Family moving into first of planned 10 houses in neighbourhood
Heidi Fortune still held the key to her new home as her daughter eight-year-old daughter Jayla ran from room to room, and visitors filtered through the doorway to have a look.
She had just been handed the keys by the project’s community steering committee co-chairs Jordan Burkhardt and Trish Stewart in a special ceremony hosted by Habitat for Humanity Nova Scotia.
“It feels amazing to be a homeowner,” said Fortune, watching her smiling daughter and waiting for 10-year-old son Isaiah to arrive. “I’ve been waiting a long time to give them a sense of stability.”
The new home on Little River Road is the first of 10 affordable homes planned for the neighbourhood, a development announced last September. The Habitat for Humanity project proceeded with support from Housing Nova Scotia, the Town of Oxford, and Oxford Frozen Foods, as well as CORCAN, the rehabilitation program of the Correctional Service of Canada.
Fortune and her extended family have so far put in 125 of the committed 500 hours of hard work to the project, all while she has been raising her family, working and going to school. The family moved in on Sunday after hosting an open house at the home on Thursday evening and all day Friday and Saturday.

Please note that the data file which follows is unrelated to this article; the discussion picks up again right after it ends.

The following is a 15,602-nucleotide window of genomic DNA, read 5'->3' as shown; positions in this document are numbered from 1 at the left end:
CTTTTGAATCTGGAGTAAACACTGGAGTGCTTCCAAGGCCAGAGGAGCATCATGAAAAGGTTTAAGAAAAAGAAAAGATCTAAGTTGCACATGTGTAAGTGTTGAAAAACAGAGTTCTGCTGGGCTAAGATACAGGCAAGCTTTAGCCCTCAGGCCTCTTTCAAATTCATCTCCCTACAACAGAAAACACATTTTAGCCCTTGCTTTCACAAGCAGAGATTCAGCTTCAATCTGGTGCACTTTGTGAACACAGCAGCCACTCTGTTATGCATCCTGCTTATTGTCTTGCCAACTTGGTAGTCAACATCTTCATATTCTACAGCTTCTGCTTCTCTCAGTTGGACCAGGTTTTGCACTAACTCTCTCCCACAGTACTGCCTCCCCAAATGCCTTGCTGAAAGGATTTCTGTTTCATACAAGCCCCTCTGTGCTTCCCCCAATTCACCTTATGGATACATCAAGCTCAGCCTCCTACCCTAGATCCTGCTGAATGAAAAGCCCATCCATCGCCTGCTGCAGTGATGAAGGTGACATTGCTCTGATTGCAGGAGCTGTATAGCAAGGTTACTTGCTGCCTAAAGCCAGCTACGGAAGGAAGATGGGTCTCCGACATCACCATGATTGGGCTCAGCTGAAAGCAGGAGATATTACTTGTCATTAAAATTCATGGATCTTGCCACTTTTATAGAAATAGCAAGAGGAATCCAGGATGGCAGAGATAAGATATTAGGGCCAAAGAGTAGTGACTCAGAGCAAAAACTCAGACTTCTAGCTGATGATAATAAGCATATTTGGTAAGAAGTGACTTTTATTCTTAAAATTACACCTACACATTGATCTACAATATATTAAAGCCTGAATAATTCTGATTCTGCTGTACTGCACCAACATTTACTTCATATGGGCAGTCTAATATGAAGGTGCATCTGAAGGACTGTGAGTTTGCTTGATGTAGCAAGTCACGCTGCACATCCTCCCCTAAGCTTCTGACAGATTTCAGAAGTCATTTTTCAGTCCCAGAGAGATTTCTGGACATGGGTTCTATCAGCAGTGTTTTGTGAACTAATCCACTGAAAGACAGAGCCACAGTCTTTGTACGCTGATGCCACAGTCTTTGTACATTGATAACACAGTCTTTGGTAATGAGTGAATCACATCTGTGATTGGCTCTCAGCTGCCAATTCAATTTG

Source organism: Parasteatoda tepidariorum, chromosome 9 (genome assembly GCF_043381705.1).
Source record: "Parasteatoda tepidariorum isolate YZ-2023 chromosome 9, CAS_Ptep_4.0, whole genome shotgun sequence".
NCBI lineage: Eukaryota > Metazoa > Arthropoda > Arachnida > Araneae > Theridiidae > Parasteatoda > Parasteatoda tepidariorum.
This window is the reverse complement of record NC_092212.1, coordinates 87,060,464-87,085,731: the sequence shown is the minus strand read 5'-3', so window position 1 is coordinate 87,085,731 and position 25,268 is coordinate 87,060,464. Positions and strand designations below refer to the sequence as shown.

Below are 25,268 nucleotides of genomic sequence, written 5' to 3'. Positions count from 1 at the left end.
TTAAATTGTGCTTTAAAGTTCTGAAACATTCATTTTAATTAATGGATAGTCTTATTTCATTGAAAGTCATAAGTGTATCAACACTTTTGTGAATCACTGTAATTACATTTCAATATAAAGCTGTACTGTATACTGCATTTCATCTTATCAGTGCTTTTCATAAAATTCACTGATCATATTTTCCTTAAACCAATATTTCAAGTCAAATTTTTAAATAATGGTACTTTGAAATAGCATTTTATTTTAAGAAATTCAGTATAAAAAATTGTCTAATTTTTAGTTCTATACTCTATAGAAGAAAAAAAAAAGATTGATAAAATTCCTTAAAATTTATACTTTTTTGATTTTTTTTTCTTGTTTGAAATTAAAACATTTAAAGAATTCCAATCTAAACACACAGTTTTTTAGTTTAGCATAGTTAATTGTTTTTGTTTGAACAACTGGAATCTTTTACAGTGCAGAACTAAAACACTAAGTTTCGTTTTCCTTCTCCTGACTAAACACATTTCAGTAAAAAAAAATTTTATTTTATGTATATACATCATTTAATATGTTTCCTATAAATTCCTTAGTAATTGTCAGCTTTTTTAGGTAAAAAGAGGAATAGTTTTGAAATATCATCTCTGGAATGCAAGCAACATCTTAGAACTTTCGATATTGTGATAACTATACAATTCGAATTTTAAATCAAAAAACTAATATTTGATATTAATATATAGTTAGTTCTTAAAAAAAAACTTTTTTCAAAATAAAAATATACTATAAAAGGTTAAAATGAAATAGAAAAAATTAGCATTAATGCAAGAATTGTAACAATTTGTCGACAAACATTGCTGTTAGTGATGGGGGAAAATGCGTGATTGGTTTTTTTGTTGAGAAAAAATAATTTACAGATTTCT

Habitat for Humanity home ownership is all about strength, stability and self-reliance, according to Marie-France LeBlanc, CEO of Habitat for Humanity Nova Scotia.
“A strong, stable home will build a strong, stable family and a strong, stable community,” she said. “This is the first of 10 homes we hope to have on this land here, which will be a huge addition to this community.”
The project to build this home has been underway for the past six months, but the idea of building affordable housing on the former school property along Little River Road is one that has been developing for the past six years, according to Stewart, who is also mayor of Oxford.
“Since 2009 we have been slowly etching away at this dream of a Habitat community here in our town, and today here we are,” she said. “One house at a time, and our community is growing. We’re giving working families a chance to succeed.”
Families for Habitat for Humanity homes are selected on the basis of need, their ability to repay a no down payment, no-interest mortgage, and their commitment to volunteer 500 hours of sweat equity toward their home and community.
The plan is to build two homes per year over four years.
Habitat for Humanity Nova Scotia CEO Marie-France LeBlanc announces the completion of the first of 10 planned affordable new homes in Oxford while community steering committee co-chair Jordan Burkhardt looks on with homeowner Heidi Fortune and six-year-old daughter Jayla.
Heidi Fortune and her six-year-old daughter Jayla accepted the keys to their new home from the Habitat for Humanity project’s community steering committee members Jordan Burkhardt and Trish Stewart during a ceremony at the home on Thursday, April 7.